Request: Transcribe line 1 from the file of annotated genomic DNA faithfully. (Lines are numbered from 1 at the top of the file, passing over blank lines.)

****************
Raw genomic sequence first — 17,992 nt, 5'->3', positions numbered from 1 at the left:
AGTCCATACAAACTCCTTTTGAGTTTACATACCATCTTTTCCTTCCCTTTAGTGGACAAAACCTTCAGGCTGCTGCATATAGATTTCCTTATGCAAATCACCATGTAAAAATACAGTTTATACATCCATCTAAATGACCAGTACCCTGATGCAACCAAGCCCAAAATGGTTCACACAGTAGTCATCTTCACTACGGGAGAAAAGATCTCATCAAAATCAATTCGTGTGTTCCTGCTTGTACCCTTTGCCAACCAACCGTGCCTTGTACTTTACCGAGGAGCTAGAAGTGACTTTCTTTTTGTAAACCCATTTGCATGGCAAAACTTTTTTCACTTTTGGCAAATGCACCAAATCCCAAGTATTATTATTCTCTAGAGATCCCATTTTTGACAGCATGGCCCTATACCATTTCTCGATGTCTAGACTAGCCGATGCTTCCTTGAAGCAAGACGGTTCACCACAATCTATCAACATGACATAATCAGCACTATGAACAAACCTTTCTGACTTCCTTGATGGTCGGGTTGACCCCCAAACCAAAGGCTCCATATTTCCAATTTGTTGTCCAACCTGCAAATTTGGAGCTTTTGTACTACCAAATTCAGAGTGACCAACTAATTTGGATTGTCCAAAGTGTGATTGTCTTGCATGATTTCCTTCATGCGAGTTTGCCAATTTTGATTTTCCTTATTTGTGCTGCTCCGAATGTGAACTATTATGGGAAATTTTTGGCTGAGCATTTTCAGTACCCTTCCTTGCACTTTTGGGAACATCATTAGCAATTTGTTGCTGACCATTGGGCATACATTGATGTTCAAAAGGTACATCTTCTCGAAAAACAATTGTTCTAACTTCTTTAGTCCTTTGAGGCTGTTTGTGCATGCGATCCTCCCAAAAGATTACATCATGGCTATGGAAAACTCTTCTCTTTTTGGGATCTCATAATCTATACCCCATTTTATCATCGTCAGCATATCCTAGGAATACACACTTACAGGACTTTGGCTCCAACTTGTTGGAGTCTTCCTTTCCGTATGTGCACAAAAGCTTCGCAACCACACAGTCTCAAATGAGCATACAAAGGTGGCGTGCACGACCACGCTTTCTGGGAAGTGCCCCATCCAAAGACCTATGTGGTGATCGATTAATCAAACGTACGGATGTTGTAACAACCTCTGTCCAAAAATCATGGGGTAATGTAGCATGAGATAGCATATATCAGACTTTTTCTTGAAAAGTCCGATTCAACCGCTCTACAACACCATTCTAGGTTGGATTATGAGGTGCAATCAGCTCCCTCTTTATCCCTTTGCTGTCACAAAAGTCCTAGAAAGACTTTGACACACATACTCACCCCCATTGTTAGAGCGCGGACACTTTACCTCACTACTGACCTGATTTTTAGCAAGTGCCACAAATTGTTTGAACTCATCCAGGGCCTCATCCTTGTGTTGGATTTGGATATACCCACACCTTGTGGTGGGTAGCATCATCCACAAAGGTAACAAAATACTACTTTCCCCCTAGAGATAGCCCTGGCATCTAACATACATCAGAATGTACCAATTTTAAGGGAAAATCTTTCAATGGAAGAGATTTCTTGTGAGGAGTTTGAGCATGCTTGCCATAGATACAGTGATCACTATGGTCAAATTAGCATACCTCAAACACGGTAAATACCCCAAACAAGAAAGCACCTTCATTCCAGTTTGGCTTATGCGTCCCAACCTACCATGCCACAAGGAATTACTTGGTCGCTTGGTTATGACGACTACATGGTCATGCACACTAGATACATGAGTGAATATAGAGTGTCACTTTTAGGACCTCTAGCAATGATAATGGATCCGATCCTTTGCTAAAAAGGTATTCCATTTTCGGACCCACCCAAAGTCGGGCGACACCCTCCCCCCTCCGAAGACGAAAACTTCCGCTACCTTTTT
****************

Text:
Raw genomic sequence first — 17,992 nt, 5'->3', positions numbered from 1 at the left: